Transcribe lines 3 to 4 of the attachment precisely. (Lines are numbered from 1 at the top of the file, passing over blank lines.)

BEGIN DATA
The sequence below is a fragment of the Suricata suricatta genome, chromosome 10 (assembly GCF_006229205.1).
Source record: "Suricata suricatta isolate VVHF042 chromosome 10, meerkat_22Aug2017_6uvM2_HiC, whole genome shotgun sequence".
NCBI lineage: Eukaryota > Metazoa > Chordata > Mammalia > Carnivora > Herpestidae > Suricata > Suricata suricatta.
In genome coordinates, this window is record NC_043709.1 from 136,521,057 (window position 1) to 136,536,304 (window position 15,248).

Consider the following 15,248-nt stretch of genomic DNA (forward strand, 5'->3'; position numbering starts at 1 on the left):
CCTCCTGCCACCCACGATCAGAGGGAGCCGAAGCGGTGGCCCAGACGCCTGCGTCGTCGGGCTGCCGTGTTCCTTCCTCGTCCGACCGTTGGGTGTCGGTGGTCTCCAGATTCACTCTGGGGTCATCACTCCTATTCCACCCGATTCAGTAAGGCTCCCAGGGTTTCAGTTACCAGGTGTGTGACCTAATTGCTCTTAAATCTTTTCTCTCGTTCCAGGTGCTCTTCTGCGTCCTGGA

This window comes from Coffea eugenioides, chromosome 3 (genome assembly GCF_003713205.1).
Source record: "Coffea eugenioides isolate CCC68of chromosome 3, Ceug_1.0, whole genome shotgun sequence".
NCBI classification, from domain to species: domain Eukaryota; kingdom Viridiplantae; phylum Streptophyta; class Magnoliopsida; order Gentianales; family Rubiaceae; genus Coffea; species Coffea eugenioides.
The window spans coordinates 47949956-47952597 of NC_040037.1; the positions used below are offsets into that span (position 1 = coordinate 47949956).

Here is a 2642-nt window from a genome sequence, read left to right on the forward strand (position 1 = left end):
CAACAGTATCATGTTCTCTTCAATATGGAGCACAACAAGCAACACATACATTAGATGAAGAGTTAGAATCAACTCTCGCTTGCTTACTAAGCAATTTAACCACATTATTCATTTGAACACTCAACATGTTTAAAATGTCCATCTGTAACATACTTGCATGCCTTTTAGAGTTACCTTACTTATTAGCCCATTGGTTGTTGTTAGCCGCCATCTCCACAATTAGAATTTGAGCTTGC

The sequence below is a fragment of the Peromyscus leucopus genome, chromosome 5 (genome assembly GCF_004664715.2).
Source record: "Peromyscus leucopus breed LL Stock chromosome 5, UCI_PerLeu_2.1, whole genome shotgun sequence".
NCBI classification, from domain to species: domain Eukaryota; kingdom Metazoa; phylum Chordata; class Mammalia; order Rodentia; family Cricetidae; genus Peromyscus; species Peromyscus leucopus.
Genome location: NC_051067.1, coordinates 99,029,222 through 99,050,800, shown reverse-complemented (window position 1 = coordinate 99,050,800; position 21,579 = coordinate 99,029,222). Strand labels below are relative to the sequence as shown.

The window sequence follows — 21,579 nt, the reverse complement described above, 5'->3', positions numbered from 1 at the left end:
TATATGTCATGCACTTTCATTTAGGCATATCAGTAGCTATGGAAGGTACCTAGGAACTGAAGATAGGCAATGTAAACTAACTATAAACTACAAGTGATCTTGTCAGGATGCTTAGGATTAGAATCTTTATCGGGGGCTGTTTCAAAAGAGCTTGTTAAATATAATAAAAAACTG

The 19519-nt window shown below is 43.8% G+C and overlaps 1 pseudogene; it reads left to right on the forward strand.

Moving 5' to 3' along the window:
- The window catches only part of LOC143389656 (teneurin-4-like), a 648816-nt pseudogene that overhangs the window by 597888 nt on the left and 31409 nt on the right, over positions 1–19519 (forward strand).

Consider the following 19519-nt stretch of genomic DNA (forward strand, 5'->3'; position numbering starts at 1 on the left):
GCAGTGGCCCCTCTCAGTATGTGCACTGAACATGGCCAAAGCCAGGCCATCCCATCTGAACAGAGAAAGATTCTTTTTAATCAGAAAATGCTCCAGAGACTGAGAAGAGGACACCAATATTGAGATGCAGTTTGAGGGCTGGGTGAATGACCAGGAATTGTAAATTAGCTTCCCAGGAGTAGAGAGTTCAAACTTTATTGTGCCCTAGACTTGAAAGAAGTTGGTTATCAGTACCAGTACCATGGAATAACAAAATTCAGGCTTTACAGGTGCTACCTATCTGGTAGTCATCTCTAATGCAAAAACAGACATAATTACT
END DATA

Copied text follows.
NCBI lineage: Eukaryota > Metazoa > Chordata > Mammalia > Carnivora > Herpestidae > Suricata > Suricata suricatta.
In genome coordinates, this window is record NC_043709.1 from 136,521,057 (window position 1) to 136,536,304 (window position 15,248).